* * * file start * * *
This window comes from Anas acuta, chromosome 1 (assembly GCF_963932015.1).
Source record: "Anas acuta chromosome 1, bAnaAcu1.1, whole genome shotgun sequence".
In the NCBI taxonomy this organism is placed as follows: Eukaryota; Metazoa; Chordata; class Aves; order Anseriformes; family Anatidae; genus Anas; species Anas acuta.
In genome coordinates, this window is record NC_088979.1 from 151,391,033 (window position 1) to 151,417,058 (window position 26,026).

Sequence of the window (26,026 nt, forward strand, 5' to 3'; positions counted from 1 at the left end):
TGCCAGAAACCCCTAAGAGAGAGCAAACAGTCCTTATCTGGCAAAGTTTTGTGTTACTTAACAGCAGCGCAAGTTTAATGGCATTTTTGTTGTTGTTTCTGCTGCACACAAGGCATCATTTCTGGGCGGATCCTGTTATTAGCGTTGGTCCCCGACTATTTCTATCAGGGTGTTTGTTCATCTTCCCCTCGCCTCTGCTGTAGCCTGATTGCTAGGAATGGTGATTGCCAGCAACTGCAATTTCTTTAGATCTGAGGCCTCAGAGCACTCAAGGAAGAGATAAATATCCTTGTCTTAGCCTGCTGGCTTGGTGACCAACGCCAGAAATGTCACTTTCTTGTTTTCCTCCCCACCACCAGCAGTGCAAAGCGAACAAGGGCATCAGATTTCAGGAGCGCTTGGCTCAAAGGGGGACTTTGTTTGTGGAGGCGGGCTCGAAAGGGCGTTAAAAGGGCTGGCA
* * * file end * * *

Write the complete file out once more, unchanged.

This window comes from Anas acuta, chromosome 1 (assembly GCF_963932015.1).
Source record: "Anas acuta chromosome 1, bAnaAcu1.1, whole genome shotgun sequence".
In the NCBI taxonomy this organism is placed as follows: Eukaryota; Metazoa; Chordata; class Aves; order Anseriformes; family Anatidae; genus Anas; species Anas acuta.
In genome coordinates, this window is record NC_088979.1 from 151,391,033 (window position 1) to 151,417,058 (window position 26,026).

Sequence of the window (26,026 nt, forward strand, 5' to 3'; positions counted from 1 at the left end):
TGCCAGAAACCCCTAAGAGAGAGCAAACAGTCCTTATCTGGCAAAGTTTTGTGTTACTTAACAGCAGCGCAAGTTTAATGGCATTTTTGTTGTTGTTTCTGCTGCACACAAGGCATCATTTCTGGGCGGATCCTGTTATTAGCGTTGGTCCCCGACTATTTCTATCAGGGTGTTTGTTCATCTTCCCCTCGCCTCTGCTGTAGCCTGATTGCTAGGAATGGTGATTGCCAGCAACTGCAATTTCTTTAGATCTGAGGCCTCAGAGCACTCAAGGAAGAGATAAATATCCTTGTCTTAGCCTGCTGGCTTGGTGACCAACGCCAGAAATGTCACTTTCTTGTTTTCCTCCCCACCACCAGCAGTGCAAAGCGAACAAGGGCATCAGATTTCAGGAGCGCTTGGCTCAAAGGGGGACTTTGTTTGTGGAGGCGGGCTCGAAAGGGCGTTAAAAGGGCTGGCA